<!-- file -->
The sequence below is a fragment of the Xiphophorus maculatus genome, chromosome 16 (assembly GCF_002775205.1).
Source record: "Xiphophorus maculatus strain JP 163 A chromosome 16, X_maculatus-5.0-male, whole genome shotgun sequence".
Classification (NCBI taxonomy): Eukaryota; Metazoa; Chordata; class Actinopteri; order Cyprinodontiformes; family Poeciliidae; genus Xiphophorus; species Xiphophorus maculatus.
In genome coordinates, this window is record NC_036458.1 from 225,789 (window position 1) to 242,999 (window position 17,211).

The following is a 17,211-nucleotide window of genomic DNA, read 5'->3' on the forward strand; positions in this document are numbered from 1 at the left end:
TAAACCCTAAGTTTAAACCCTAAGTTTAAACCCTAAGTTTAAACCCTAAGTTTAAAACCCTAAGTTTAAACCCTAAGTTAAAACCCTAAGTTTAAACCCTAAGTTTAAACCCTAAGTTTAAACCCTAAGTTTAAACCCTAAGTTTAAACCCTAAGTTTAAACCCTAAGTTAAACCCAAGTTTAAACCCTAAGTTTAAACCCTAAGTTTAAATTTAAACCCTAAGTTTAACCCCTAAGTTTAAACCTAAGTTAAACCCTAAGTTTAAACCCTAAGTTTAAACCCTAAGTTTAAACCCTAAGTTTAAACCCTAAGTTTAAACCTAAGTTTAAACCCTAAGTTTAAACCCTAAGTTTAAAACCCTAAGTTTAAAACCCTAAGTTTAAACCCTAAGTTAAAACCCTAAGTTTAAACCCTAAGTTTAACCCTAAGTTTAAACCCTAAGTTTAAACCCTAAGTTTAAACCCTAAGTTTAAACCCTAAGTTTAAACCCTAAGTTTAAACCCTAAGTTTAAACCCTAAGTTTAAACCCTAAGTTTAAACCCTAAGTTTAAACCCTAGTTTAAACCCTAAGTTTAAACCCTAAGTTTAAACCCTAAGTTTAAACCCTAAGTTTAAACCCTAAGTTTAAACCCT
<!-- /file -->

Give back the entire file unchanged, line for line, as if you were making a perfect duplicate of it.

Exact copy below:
The sequence below is a fragment of the Xiphophorus maculatus genome, chromosome 16 (assembly GCF_002775205.1).
Source record: "Xiphophorus maculatus strain JP 163 A chromosome 16, X_maculatus-5.0-male, whole genome shotgun sequence".
Classification (NCBI taxonomy): Eukaryota; Metazoa; Chordata; class Actinopteri; order Cyprinodontiformes; family Poeciliidae; genus Xiphophorus; species Xiphophorus maculatus.
In genome coordinates, this window is record NC_036458.1 from 225,789 (window position 1) to 242,999 (window position 17,211).

The following is a 17,211-nucleotide window of genomic DNA, read 5'->3' on the forward strand; positions in this document are numbered from 1 at the left end:
TAAACCCTAAGTTTAAACCCTAAGTTTAAACCCTAAGTTTAAACCCTAAGTTTAAAACCCTAAGTTTAAACCCTAAGTTAAAACCCTAAGTTTAAACCCTAAGTTTAAACCCTAAGTTTAAACCCTAAGTTTAAACCCTAAGTTTAAACCCTAAGTTTAAACCCTAAGTTAAACCCAAGTTTAAACCCTAAGTTTAAACCCTAAGTTTAAATTTAAACCCTAAGTTTAACCCCTAAGTTTAAACCTAAGTTAAACCCTAAGTTTAAACCCTAAGTTTAAACCCTAAGTTTAAACCCTAAGTTTAAACCCTAAGTTTAAACCTAAGTTTAAACCCTAAGTTTAAACCCTAAGTTTAAAACCCTAAGTTTAAAACCCTAAGTTTAAACCCTAAGTTAAAACCCTAAGTTTAAACCCTAAGTTTAACCCTAAGTTTAAACCCTAAGTTTAAACCCTAAGTTTAAACCCTAAGTTTAAACCCTAAGTTTAAACCCTAAGTTTAAACCCTAAGTTTAAACCCTAAGTTTAAACCCTAAGTTTAAACCCTAAGTTTAAACCCTAGTTTAAACCCTAAGTTTAAACCCTAAGTTTAAACCCTAAGTTTAAACCCTAAGTTTAAACCCTAAGTTTAAACCCT